• When you were reading Lost and Found, could you predict what was going to happen next in the plot? Why or why not? Were you always right in your plot predictions?
• Many characters in the novel make mistakes in this book. Who makes mistakes, and what are they? Is making mistakes normal? How do the characters move beyond their mistakes?
• Jay and Ray start to notice girls in Lost and Found, and their relationship with girls is a big part of the novel. Did you find this realistic?
• The concept of honesty is explored in this story. How are the characters honest and not honest with one another in the story?
• What is the significance of the title Lost and Found? Why do you think the author chose this title for the book?
• How did you feel about the ending of this story? Did you feel that Mr. Grayson was right in wanting to discipline Jay and Ray at home? Do you feel that Mrs. Lonsdale, the principal of the school, should have been able to discipline the boys as well? What do you think Jay and Ray’s punishment should be?
• Going forward, how do you think Jay and Ray will deal with being twins? Do you think they will ever pull a prank like this one again? Why or why not?
• Do you think this situation could happen at your school?
ACTIVITIES AND RESEARCH
• Ask your students to find out more about famous or notable twins from today and the past. Think about twins who are actors on television, twins who were prominent in history, or twins that are characters in books. After their research is complete, compare and discuss their findings with the rest of the class.
• Many schools have sets of twins who are students. If your school has a set, have your students interview them. Some questions your students can ask: What is the best thing about being a twin? What do you not like about being a twin? How is being a twin special? Then, have your students compare their answers.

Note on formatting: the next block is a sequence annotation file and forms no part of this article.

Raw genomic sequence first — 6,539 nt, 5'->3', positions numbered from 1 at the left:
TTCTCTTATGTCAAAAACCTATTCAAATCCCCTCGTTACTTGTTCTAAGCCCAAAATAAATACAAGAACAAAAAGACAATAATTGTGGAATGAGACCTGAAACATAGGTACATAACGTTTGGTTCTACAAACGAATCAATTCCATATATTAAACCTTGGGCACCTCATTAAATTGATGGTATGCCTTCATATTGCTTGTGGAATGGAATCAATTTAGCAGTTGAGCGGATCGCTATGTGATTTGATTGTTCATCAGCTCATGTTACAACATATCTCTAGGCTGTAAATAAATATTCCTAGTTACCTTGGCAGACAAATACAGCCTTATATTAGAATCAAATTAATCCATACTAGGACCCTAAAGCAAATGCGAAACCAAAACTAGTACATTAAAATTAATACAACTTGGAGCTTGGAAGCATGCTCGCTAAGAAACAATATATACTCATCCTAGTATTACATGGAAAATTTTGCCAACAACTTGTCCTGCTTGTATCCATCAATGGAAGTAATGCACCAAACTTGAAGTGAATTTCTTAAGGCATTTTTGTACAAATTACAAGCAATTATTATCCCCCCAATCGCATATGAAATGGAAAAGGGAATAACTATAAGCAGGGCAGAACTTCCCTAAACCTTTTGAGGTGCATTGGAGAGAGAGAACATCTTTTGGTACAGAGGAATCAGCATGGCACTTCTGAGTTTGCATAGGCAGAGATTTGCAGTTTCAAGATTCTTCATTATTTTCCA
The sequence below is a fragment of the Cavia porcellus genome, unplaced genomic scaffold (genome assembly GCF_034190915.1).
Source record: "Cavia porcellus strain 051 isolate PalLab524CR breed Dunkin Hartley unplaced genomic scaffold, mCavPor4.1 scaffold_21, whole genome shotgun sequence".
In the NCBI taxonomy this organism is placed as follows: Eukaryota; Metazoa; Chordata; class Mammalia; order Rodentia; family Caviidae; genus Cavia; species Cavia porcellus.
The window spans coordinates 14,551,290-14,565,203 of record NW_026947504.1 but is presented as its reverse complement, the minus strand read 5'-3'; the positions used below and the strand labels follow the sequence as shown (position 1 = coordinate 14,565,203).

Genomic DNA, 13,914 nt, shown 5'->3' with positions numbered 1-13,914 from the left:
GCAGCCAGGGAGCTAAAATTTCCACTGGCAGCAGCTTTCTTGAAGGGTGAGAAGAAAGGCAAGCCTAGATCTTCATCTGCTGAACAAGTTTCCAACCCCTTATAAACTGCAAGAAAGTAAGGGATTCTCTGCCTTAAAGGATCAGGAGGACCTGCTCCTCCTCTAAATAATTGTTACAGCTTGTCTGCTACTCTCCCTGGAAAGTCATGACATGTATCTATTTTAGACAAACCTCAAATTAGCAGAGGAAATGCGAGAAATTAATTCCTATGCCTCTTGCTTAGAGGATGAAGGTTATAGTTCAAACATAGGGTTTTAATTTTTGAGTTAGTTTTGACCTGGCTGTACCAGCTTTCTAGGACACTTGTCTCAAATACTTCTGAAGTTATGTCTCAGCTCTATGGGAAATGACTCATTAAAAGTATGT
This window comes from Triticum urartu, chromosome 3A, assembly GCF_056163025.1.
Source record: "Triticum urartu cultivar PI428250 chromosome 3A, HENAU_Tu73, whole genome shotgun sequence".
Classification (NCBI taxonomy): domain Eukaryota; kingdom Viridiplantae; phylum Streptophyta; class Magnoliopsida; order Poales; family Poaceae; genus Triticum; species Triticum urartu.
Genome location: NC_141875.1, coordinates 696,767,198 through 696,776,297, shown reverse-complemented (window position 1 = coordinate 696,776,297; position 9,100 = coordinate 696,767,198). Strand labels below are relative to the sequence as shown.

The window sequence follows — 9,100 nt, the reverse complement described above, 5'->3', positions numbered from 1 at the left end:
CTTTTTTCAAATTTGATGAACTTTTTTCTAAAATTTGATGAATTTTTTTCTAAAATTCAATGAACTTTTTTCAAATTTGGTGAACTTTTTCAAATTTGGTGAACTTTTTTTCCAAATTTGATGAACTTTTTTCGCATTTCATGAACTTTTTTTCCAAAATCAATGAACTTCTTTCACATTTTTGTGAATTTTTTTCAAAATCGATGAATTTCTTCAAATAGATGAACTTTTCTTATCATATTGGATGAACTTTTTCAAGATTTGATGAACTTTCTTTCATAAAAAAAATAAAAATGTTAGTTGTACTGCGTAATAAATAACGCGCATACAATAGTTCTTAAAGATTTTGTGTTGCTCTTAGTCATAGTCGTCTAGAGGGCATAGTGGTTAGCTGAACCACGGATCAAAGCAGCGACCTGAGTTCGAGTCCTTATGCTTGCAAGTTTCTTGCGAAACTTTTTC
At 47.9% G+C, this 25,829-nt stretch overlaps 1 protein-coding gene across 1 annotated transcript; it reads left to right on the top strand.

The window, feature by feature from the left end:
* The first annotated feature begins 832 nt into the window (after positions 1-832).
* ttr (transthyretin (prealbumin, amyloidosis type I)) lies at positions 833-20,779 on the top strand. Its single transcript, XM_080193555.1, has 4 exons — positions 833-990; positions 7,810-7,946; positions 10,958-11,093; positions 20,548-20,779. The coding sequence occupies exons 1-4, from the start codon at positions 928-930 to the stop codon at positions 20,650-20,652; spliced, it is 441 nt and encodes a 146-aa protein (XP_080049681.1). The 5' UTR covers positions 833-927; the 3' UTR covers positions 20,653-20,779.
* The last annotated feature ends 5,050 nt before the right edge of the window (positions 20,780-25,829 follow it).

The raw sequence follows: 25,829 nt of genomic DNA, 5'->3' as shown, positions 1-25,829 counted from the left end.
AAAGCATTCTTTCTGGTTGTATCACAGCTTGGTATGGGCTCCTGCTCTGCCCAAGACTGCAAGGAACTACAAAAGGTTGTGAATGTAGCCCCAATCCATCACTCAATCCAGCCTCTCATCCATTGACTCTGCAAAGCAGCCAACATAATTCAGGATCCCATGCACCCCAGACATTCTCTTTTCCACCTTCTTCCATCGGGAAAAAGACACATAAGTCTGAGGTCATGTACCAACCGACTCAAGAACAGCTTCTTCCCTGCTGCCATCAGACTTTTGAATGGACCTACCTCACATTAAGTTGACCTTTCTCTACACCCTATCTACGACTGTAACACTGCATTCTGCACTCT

• Why did author Andrew Clements decide to write a book about identical twins? Find out more about Andrew Clements and his special connection to twins. Share this information with the class.
• Have your students write their own book reviews of Lost and Found. In each review, students should write about what they liked—and didn’t like—about the book. Would they recommend Lost and Found to other readers?
• As a class, write an alternate ending to Lost and Found. What if Jay and Ray’s prank was never discovered? What if Jay and Ray’s parents let their school discipline them?
This reading group guide has been provided by Simon & Schuster for classroom, library and reading group use. It may be reproduced in its entirety or excerpted for these purposes.
Andrew Clements is the author of the enormously popular Frindle. More than 10 million copies of his books have been sold, and he has been nominated for a multitude of state awards, including two Christopher Awards and an Edgar Award. His popular works include About Average, Troublemaker, Extra Credit, Lost and Found, No Talking, Room One, Lunch Money, and more. He is also the author of the Benjamin Pratt & the Keepers of the School series. He lives with his wife in Maine and has four grown children. Visit him at AndrewClements.com.
Mark Elliott has a BFA in illustration from the School of Visual Arts. He has illustrated a number of book covers, and his work has been exhibited at the Society of Illustrators and the Art Directors Guild. Mark lives on a sheep farm in the Hudson Valley region of New York.